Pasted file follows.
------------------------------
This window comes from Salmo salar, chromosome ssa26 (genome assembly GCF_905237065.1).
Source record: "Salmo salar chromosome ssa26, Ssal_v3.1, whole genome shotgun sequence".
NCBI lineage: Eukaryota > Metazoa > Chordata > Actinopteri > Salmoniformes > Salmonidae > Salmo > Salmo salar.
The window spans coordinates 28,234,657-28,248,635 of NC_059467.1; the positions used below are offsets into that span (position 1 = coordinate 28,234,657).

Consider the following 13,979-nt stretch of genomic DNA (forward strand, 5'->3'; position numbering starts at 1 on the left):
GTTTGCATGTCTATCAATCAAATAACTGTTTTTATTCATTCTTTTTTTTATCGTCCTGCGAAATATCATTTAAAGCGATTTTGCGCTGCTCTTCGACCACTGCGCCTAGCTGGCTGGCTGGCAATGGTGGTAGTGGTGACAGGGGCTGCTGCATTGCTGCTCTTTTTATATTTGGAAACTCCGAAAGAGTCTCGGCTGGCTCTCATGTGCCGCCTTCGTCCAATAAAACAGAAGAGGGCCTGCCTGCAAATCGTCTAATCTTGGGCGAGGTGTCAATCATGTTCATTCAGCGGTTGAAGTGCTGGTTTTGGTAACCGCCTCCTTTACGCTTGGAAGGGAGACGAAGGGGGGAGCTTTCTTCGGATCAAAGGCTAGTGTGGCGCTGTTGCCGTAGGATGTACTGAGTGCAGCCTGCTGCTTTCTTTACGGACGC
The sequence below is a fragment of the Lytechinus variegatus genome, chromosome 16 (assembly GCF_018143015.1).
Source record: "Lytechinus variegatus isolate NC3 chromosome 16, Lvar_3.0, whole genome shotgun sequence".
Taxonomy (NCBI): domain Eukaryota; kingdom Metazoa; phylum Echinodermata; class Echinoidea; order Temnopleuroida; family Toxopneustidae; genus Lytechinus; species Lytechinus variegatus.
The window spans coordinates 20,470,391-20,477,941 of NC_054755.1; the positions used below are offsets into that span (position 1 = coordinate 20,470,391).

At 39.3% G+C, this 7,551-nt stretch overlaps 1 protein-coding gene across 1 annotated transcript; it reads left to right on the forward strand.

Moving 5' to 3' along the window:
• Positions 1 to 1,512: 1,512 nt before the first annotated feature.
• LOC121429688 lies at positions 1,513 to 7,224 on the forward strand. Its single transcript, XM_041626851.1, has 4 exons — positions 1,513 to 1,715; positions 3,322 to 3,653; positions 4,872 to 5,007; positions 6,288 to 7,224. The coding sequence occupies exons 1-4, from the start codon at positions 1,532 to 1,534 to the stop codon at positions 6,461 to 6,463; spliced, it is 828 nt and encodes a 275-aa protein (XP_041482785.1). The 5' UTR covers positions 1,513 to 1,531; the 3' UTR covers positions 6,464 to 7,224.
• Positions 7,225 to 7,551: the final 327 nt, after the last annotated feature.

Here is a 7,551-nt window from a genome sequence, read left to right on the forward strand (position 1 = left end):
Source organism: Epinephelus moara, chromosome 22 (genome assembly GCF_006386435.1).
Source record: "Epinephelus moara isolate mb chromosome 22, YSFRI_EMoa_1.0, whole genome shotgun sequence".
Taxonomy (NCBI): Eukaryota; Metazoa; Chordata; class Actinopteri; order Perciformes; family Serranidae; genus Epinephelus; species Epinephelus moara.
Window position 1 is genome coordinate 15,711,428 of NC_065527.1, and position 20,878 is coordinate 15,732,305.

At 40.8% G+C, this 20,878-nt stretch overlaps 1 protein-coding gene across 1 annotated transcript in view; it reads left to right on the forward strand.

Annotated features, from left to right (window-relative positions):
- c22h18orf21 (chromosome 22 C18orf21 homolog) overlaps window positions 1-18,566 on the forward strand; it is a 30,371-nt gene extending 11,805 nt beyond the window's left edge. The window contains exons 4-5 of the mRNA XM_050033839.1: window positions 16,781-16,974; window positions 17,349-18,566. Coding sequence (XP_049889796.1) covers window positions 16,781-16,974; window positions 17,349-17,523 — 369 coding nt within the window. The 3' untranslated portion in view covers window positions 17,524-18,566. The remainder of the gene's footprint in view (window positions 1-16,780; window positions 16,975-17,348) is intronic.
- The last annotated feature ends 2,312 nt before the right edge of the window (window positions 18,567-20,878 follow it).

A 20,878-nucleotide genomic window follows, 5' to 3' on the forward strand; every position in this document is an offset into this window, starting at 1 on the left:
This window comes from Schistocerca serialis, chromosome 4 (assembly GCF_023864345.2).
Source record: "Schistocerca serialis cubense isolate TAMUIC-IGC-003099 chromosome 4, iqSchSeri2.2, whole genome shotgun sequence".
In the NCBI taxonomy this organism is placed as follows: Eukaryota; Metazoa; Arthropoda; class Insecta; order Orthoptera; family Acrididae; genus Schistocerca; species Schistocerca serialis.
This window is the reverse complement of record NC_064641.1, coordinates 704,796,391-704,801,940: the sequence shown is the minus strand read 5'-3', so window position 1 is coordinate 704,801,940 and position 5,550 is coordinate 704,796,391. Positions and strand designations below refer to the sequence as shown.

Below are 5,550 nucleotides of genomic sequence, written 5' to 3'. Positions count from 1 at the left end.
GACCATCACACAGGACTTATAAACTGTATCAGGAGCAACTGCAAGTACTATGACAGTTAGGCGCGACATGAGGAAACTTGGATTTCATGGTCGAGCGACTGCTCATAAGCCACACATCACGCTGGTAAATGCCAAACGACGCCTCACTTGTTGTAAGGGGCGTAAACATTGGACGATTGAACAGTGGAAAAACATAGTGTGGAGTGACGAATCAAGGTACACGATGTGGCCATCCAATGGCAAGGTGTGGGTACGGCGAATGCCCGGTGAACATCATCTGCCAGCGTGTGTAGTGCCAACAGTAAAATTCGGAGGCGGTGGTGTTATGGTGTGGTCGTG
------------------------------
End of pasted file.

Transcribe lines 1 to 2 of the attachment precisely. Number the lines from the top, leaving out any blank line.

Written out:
This window comes from Salmo salar, chromosome ssa26 (genome assembly GCF_905237065.1).
Source record: "Salmo salar chromosome ssa26, Ssal_v3.1, whole genome shotgun sequence".